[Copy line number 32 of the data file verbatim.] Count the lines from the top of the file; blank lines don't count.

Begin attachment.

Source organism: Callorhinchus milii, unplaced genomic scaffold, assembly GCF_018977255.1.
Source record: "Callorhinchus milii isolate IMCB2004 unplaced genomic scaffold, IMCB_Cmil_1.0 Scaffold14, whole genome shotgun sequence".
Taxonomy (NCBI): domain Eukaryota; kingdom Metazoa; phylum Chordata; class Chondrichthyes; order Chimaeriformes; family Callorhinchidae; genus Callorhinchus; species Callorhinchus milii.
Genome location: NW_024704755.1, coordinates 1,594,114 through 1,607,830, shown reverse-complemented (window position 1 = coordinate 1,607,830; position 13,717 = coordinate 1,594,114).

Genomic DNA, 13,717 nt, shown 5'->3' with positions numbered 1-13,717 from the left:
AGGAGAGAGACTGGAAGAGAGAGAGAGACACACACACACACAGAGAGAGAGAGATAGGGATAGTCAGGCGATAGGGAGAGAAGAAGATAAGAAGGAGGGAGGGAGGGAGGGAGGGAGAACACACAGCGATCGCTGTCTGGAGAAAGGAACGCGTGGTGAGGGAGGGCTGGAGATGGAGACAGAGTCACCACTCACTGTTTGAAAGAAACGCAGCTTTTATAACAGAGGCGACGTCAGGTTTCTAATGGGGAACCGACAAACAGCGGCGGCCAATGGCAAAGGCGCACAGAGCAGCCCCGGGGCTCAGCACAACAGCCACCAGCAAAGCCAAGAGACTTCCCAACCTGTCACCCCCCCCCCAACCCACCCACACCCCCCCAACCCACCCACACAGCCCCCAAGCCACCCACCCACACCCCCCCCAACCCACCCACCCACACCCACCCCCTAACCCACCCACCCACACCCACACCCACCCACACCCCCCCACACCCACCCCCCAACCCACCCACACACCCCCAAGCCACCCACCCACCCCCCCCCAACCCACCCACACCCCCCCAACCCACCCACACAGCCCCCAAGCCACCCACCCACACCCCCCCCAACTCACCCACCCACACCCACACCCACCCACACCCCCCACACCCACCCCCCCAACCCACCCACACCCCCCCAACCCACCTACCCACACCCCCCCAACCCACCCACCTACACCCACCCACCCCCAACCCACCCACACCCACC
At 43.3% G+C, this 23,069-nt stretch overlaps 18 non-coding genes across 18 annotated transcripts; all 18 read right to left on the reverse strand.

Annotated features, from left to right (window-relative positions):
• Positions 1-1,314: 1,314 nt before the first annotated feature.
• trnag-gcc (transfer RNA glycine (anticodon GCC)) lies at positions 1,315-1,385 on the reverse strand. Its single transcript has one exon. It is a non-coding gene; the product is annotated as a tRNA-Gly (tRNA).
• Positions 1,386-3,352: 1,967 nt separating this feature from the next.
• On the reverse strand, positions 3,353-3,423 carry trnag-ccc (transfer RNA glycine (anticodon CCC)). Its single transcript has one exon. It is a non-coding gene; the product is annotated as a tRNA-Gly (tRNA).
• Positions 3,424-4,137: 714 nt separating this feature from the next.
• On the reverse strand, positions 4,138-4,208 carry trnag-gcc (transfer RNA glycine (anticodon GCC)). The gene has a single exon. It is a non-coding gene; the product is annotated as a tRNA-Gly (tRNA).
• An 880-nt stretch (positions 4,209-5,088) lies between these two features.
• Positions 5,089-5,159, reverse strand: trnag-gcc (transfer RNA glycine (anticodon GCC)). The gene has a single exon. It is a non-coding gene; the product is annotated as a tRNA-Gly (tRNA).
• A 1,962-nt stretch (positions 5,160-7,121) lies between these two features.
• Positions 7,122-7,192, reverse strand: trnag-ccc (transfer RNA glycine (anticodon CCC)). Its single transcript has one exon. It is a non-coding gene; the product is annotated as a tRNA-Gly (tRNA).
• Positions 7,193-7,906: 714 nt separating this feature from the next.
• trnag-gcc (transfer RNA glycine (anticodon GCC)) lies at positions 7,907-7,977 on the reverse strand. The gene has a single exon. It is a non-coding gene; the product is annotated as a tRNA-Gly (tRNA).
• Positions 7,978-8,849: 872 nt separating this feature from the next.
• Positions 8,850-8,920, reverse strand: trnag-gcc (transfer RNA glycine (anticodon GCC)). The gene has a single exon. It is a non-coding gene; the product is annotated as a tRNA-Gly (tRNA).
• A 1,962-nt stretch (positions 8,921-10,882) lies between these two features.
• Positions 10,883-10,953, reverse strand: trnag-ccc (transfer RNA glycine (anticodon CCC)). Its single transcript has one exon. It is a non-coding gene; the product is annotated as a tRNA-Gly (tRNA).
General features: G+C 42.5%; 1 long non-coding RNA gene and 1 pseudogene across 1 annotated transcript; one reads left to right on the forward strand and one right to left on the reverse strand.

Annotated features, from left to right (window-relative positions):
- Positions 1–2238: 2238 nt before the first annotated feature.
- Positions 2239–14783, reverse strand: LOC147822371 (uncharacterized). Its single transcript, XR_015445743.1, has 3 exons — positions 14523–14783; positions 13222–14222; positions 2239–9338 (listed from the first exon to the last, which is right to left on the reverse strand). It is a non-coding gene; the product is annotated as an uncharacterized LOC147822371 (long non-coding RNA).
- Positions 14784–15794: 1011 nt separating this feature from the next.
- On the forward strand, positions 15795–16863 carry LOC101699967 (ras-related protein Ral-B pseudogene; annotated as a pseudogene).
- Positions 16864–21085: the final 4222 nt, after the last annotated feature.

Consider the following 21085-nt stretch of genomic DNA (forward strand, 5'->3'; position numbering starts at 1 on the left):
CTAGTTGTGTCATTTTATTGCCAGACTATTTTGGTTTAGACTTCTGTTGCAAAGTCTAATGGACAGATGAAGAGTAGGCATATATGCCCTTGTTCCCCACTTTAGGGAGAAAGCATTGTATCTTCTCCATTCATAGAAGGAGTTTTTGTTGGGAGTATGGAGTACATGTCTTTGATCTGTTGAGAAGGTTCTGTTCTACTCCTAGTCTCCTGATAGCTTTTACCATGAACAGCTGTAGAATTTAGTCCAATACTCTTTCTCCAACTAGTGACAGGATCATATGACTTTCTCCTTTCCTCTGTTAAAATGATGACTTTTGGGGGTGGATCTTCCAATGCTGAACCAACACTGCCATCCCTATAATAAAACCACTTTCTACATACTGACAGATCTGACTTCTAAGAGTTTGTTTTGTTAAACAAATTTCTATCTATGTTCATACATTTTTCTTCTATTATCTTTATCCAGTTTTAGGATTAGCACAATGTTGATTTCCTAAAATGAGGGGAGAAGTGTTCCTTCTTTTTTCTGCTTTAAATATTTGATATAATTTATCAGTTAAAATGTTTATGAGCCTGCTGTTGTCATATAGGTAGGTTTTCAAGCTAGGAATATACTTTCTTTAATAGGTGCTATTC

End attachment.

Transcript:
Consider the following 21085-nt stretch of genomic DNA (forward strand, 5'->3'; position numbering starts at 1 on the left):